In response to the NY times article on the “new” librarian:The interesting thing about this article — apart from the sinking feeling that, with my would-be profession now identified as a trend in the New York Times, it’s only a matter of time before librarianship will be officially “over” — is how it closely it reflects my most idealized self-image: smart, adorable, glasses-wearing twenty-to-thirtysomethings with artistic aspirations — mostly living in Greenpoint, even! Were they all born in upstate New York, too? Maybe own several They Might Be Giants t-shirts?
In my experience, there is anecdotal truth to this article (beyond the fact that the librarians profiled presumably do exist): a couple of my good friends are librarians (though both of them live in Boston, not New York), and I’ve come across a fair number of young, hip, socially-conscious types during my part-time librarian schooling at Queens College.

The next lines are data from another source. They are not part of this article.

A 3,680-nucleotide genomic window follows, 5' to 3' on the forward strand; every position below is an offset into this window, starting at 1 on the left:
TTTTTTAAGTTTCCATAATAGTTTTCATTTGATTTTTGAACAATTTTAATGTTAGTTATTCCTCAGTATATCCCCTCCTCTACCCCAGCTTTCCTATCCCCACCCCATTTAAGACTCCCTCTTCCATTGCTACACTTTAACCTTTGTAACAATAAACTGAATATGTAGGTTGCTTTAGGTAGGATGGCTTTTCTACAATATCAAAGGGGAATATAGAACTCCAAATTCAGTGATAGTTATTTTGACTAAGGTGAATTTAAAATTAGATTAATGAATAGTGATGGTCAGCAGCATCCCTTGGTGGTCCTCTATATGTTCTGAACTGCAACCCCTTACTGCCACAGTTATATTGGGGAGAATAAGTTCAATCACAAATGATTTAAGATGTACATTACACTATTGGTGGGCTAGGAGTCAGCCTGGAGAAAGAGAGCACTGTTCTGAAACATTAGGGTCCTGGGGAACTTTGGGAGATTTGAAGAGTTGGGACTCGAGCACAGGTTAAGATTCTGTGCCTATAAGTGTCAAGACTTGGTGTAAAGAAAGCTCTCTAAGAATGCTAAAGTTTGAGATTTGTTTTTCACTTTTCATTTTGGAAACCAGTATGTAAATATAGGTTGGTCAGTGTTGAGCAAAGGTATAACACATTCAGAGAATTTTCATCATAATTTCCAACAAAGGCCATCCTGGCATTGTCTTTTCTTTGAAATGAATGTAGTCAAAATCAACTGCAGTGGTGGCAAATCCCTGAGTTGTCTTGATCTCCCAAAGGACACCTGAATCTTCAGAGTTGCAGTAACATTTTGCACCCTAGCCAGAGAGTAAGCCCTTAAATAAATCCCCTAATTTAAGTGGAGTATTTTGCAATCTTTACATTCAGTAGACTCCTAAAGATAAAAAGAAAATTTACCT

But just as many — really, if I’m being honest, far more — of my classmates fit the librarian stereotype, well, if not exactly to a “t,” certainly somewhere around that vicinity of the alphabet: Socially awkward, anxious, a little square. I will agree that the “shush”ing stereotype appears to be wholly untrue, inasmuch as I’ve yet to take a library class without several members willing to speak out and ask extraneous or obvious questions.
Don’t get me wrong; my classmates are generally good-hearted and sometimes interesting people. And I can see traces of a hip-young-librarian movement, albeit without quite the fashion-trend vivacity depicted in the Times (most library students I know are more concerned about getting those jobs so idyllically described in the article than going to hipster bars to dance trade books). Maybe the young librarian force is more pronounced at private grad schools, which might explain why I felt more than a little agist and classist when I read the Times article and found myself thinking, “if only.”